Bream Head Reserve from Manaia

Translocation

The Trust’s vision is to reduce pests, weeds and predators to low levels allowing the Reserve to flourish and lost species to return.  Translocation, in which animals are moved from one place to another, is a way to speed up the return of lost species.   A large and sustained trapping effort in Bream Head Scenic Reserve has brought predator numbers down far enough for the Trust to begin species translocation.

North Island Robin Release 2016

During the week 3-9 April 2016, Bream Head Conservation Trust embarked on its first ever translocation of an endemic New Zealand species back into the Bream Head Scenic Reserve the first 20 birds came from Pureora Forest and the second 20 came from Tiritiri Matangi Island.

The Pureora Forest Birds

The birds were sourced from the North Western corner of the Pureora Forest from around 600m above sea level after two pre-feeding trips during the preceding months. A team of four BHCT ranger/volunteers were part of a larger team involved in the capture of individual robins using Potter Traps (a live cage trap) which were enticed with meal worms we had been using to pre-feed the birds. Once caught each bird was carried by dark cloth bag to a processing site in the bush where Kevin and Graeme Parker processed the birds for their weight and sex as well as taking blood samples before banding them with a four colour combination we will be able to use to identify them in our future monitoring of their breeding success.

The birds were then placed into a custom made wooden box with two perches and fine mesh windows. They were fed 10g of meal worms per day and had water available at all times. It was imperative that until translocation the birds were kept in a cool, quiet location without bright or flashing light so as to reduce the stress of the process as much as possible. When the birds were transported they were placed onto a custom made shelf in a van, and were driven through the night with air conditioning on full throttle to keep the birds at a cool temperature. Once we arrived at Whangarei Heads the birds were carefully placed in a cool, quiet and dark setting at Melissa Arsenault’s home by Peach Cove Track in Ocean Beach. Upon arrival (at 2am) two kiwi immediately began to call right by the house, a very fitting welcome to our new robins!! At 7am on the 8th April the translocation team fed and changed the water of the robins one last time, after a blessing by Ngati Wai Kaumatua Clive Stone the robins were placed back into the van and driven to Rupert and Wendy Newbold’s property where they handed to 20 awesome volunteers and carried very carefully up the long and steep climb to the release site.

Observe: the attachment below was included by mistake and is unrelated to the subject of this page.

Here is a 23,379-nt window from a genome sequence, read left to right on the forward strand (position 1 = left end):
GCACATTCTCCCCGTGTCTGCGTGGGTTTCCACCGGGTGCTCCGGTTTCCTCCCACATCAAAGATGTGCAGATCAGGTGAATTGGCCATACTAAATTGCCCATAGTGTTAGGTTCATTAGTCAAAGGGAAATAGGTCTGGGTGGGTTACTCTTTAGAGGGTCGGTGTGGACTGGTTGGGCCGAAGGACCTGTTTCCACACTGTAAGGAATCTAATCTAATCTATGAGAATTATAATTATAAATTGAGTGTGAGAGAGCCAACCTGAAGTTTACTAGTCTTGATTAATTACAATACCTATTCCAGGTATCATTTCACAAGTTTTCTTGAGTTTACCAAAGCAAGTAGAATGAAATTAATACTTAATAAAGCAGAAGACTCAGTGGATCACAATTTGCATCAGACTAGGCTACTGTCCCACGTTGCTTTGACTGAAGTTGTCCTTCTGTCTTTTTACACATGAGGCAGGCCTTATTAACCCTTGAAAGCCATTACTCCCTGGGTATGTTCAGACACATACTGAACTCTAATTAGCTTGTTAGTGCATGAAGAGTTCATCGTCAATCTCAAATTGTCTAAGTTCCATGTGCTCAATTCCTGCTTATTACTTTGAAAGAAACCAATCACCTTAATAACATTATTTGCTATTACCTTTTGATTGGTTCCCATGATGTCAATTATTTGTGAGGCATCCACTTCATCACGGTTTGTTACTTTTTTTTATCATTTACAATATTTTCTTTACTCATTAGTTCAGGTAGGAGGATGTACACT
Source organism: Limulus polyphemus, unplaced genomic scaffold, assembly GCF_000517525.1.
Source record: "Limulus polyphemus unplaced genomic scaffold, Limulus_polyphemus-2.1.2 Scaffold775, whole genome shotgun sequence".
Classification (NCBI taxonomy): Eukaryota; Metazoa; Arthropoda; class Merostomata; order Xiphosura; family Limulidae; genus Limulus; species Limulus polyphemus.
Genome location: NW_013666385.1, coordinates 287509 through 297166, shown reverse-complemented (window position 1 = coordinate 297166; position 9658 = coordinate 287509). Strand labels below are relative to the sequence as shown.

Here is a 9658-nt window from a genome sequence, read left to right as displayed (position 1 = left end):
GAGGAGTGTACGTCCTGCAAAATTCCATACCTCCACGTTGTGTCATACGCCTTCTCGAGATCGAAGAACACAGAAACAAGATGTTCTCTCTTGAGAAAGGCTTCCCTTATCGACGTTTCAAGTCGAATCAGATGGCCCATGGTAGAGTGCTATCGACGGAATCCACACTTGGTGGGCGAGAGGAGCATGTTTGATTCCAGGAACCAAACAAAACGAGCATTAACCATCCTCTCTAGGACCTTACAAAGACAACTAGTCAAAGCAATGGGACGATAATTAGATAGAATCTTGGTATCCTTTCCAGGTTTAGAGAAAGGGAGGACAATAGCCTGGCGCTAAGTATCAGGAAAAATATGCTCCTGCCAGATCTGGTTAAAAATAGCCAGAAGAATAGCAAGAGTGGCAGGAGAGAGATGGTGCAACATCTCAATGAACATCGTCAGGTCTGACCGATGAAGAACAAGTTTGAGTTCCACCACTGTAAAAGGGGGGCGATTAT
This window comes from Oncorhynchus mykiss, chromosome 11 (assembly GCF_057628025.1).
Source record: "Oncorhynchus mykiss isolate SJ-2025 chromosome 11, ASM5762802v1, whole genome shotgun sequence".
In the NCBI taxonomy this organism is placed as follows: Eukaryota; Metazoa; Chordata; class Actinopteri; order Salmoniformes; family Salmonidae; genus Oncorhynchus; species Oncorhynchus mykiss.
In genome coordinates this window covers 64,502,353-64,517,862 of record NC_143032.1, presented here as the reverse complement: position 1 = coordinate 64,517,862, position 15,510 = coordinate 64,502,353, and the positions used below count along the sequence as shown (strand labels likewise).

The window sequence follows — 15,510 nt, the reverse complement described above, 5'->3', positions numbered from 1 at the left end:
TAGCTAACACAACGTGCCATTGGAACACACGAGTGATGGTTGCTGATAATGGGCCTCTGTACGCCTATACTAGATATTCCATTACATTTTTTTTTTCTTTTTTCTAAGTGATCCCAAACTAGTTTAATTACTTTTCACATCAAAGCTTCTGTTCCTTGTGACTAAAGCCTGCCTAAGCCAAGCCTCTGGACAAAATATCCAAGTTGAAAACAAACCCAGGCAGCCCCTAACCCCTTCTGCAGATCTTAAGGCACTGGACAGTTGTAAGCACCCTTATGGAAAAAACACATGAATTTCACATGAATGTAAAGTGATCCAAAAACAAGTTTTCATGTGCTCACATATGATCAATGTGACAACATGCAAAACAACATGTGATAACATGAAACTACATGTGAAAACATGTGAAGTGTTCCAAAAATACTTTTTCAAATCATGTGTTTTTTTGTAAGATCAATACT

The release site was a wet saddle just below the summit on the northern side of Te Whara/Bream Rock, this was chosen for its almost year round moisture and its ease of access for the birds into cabbage tree flat and other good valleys located close by. Two birds were released simultaneously by our volunteers by tilting the box carefully away from oneself and opening the lid on top of the box. Usually the birds flew almost immediately after the lid was opened, however a few took their time to get their bearings, take a few breaths and then fly off. Most flew a few meters to the nearest tree, stared back at the grinning crowd and then made haste for a good spot in their new home. For this particular translocation project the boxes were fitted with electronic processors hooked up to movement lasers located within the boxes. This was all part of a Massey University research project which Kevin Parker was leading, the aim of the research was to try and better understand the possible link between behaviour in the box and behaviour patterns post release. Basically, the theory is that birds that are more active in the boxes during a translocation are more likely to adventure further once released into a site, it is thought that these birds might carry a genetic disposition for this type of behaviour. If this is the case then future translocations may be able to select birds suited to their situation, for example a site that has lots of natural corridors leading away to a non-desirable location may want birds with less adventurous genes so they are more likely to stay put. This would have to be weighed up carefully as selecting based upon certain genetics could create a colony of birds without all the natural characteristics required for good diversity. The timing of the birds to fly once the box lid was opened was also gathered as part of this research.

A most important and huge thank you to the Department of Conservation for the provision of the Community Conservation Partnership Fund which was the funder of this and next year’s translocations. Arohanui also to our fantastic local DOC staff who do as much as they can to get in behind Bream Head – it is a great partnership and long may it continue!!